I called Walt Williams to discuss his upcoming ride in the 2013 Catoctin Challenge, a 100-mile charity ride that Williams will participate in for the second straight year. But I also wanted to ask him about reports that he is helping author a new book about Len Bias.
“We’re still making edits; we’re in the finishing stages,” the former Maryland great said. “As we get closer to the final stages, I’ll be able to elaborate on it a little bit more. As of now, you can just say we do have something in the works, and we took a different direction than most have. It’s not so much the [Bias] story, but the effect of the story.”
The project is a collaboration between Williams, fellow Terp Tony Massenburg and a writer. Williams said they hope to have a finished product before the end of 2013, so that it could be released during the Maryland basketball season.
And now, for the biking. The ride is put on by the League for People With Disabilities, a group that Williams has been helping for several years. The race itself is in its 18th year and has raised about a half-million dollars for local charities; last year, Williams said, about 150 riders helped raise more than $50,000.
Williams is leading a group of riders called Team Walt; he hopes to raise $50,000 this year “for two causes I’m passionate about.”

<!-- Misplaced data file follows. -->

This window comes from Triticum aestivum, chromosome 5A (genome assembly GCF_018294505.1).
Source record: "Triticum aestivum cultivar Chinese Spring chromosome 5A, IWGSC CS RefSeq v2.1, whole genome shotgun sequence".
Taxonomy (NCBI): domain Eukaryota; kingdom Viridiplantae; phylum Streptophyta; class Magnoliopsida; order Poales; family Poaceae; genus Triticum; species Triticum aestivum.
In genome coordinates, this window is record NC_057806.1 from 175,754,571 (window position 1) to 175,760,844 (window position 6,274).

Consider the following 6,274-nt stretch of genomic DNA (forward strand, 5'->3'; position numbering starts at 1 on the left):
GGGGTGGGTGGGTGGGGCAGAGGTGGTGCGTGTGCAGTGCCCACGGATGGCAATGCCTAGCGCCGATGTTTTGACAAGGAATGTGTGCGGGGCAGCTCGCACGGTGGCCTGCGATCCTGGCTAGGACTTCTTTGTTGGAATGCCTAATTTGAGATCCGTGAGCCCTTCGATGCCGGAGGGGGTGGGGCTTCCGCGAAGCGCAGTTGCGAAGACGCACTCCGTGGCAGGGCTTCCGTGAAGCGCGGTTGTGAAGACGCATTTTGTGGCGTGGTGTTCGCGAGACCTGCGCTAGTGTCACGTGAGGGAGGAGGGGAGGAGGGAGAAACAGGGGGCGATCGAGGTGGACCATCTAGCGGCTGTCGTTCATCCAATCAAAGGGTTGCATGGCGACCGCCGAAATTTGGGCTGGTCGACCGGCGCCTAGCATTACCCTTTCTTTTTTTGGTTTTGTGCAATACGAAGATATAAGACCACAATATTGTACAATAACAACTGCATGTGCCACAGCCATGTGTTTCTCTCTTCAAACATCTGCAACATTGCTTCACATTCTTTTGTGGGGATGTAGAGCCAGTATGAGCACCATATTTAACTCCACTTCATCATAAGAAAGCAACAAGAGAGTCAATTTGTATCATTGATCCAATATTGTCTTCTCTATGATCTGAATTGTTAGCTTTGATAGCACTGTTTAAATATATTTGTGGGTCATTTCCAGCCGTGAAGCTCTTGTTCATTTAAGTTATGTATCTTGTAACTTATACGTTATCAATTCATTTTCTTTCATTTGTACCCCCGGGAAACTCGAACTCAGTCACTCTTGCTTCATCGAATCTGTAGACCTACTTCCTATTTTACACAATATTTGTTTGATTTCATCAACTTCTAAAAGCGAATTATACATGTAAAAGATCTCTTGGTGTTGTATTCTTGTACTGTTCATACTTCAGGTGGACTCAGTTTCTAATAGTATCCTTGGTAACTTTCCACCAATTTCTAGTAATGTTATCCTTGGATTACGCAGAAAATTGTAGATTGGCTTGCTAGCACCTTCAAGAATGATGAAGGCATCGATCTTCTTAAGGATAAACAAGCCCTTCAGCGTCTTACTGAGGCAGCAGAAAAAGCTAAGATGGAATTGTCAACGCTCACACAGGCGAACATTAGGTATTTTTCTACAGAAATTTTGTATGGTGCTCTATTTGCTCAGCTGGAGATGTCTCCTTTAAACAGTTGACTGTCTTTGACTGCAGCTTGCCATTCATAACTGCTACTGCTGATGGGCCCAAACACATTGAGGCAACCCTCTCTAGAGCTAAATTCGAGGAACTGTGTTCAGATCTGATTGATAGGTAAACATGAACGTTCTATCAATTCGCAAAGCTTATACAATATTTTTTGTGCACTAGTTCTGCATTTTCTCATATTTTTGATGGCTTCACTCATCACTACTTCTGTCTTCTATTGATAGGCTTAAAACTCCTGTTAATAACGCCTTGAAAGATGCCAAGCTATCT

One is the Walter A. Williams Sr. Fund at the University of Maryland, which is named for his late father and provides assistance to Prince George’s County public high school students who need help paying for college tuition. The other, of course, is the League for People With Disabilities, which provides services for children and adults with disabilities in the Baltimore area. Williams’s 8-year old son has mild cerebral palsy, and he knows that many of the services available to his son now might be harder to come by one day.
“Once these children get to adulthood, you start to see services dwindle,” Williams said. “I thought it was important to be able to latch onto an organization that takes care of both children and adults.”
As for the bike riding itself, “When I was a little kid I used to pop wheelies up the whole block,” Williams said. “My extent of riding a bike was riding through the neighborhood, having fun as a kid.”
Now that he’s a 6-foot-8 adult, Williams bought a custom-made bike from a friend who’s 6-5 to help him make it through 100 miles.
“It’s a little bit different on the knees than if I was 5-foot-10,” he said. “But I had a blast last year. I was a little sore, but we got through it, man, we got through it.”
“Any amount,” he said, “is greatly appreciated.”
Read more about the race here.